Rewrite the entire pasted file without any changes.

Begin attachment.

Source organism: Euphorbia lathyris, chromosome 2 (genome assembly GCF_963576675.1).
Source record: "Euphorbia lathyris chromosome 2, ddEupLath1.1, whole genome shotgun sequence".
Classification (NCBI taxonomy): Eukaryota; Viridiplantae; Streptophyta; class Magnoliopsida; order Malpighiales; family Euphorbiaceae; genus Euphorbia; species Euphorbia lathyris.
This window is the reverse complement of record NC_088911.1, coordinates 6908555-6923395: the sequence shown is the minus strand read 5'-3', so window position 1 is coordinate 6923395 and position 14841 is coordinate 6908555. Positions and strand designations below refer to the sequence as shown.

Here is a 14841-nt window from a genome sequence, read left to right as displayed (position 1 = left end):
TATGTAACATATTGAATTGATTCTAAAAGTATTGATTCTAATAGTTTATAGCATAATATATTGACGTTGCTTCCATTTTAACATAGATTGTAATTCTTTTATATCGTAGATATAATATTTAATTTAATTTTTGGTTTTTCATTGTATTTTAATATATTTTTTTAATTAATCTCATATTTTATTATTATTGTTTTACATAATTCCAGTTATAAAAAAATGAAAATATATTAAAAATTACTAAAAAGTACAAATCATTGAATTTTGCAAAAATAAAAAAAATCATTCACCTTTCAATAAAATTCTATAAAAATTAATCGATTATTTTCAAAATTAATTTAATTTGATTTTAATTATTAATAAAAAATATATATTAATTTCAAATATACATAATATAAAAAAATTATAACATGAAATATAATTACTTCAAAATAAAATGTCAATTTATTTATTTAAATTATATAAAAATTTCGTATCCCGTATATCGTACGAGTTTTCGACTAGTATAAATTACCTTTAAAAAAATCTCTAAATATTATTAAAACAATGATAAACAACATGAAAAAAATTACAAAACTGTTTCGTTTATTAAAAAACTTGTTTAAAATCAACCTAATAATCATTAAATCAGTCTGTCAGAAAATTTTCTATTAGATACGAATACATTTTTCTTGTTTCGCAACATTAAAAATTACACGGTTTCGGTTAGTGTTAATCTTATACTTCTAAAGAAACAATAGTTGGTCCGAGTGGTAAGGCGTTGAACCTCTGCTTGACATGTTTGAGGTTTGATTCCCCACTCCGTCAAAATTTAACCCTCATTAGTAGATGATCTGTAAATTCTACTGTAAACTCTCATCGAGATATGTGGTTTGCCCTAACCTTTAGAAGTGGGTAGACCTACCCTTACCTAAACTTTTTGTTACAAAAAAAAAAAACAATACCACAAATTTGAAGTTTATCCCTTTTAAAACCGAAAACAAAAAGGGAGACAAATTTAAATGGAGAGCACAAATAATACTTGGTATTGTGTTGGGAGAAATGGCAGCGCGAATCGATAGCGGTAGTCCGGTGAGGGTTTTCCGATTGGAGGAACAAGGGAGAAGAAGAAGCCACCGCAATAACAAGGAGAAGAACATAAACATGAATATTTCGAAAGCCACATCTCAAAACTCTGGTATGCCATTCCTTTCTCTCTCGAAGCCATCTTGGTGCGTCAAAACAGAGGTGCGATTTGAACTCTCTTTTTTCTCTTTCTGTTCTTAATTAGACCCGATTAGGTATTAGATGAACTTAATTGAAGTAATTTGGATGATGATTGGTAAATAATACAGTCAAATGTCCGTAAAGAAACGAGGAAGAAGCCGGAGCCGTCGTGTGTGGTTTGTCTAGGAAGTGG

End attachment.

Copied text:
Source organism: Euphorbia lathyris, chromosome 2 (genome assembly GCF_963576675.1).
Source record: "Euphorbia lathyris chromosome 2, ddEupLath1.1, whole genome shotgun sequence".
Classification (NCBI taxonomy): Eukaryota; Viridiplantae; Streptophyta; class Magnoliopsida; order Malpighiales; family Euphorbiaceae; genus Euphorbia; species Euphorbia lathyris.
This window is the reverse complement of record NC_088911.1, coordinates 6908555-6923395: the sequence shown is the minus strand read 5'-3', so window position 1 is coordinate 6923395 and position 14841 is coordinate 6908555. Positions and strand designations below refer to the sequence as shown.

Here is a 14841-nt window from a genome sequence, read left to right as displayed (position 1 = left end):
TATGTAACATATTGAATTGATTCTAAAAGTATTGATTCTAATAGTTTATAGCATAATATATTGACGTTGCTTCCATTTTAACATAGATTGTAATTCTTTTATATCGTAGATATAATATTTAATTTAATTTTTGGTTTTTCATTGTATTTTAATATATTTTTTTAATTAATCTCATATTTTATTATTATTGTTTTACATAATTCCAGTTATAAAAAAATGAAAATATATTAAAAATTACTAAAAAGTACAAATCATTGAATTTTGCAAAAATAAAAAAAATCATTCACCTTTCAATAAAATTCTATAAAAATTAATCGATTATTTTCAAAATTAATTTAATTTGATTTTAATTATTAATAAAAAATATATATTAATTTCAAATATACATAATATAAAAAAATTATAACATGAAATATAATTACTTCAAAATAAAATGTCAATTTATTTATTTAAATTATATAAAAATTTCGTATCCCGTATATCGTACGAGTTTTCGACTAGTATAAATTACCTTTAAAAAAATCTCTAAATATTATTAAAACAATGATAAACAACATGAAAAAAATTACAAAACTGTTTCGTTTATTAAAAAACTTGTTTAAAATCAACCTAATAATCATTAAATCAGTCTGTCAGAAAATTTTCTATTAGATACGAATACATTTTTCTTGTTTCGCAACATTAAAAATTACACGGTTTCGGTTAGTGTTAATCTTATACTTCTAAAGAAACAATAGTTGGTCCGAGTGGTAAGGCGTTGAACCTCTGCTTGACATGTTTGAGGTTTGATTCCCCACTCCGTCAAAATTTAACCCTCATTAGTAGATGATCTGTAAATTCTACTGTAAACTCTCATCGAGATATGTGGTTTGCCCTAACCTTTAGAAGTGGGTAGACCTACCCTTACCTAAACTTTTTGTTACAAAAAAAAAAAACAATACCACAAATTTGAAGTTTATCCCTTTTAAAACCGAAAACAAAAAGGGAGACAAATTTAAATGGAGAGCACAAATAATACTTGGTATTGTGTTGGGAGAAATGGCAGCGCGAATCGATAGCGGTAGTCCGGTGAGGGTTTTCCGATTGGAGGAACAAGGGAGAAGAAGAAGCCACCGCAATAACAAGGAGAAGAACATAAACATGAATATTTCGAAAGCCACATCTCAAAACTCTGGTATGCCATTCCTTTCTCTCTCGAAGCCATCTTGGTGCGTCAAAACAGAGGTGCGATTTGAACTCTCTTTTTTCTCTTTCTGTTCTTAATTAGACCCGATTAGGTATTAGATGAACTTAATTGAAGTAATTTGGATGATGATTGGTAAATAATACAGTCAAATGTCCGTAAAGAAACGAGGAAGAAGCCGGAGCCGTCGTGTGTGGTTTGTCTAGGAAGTGG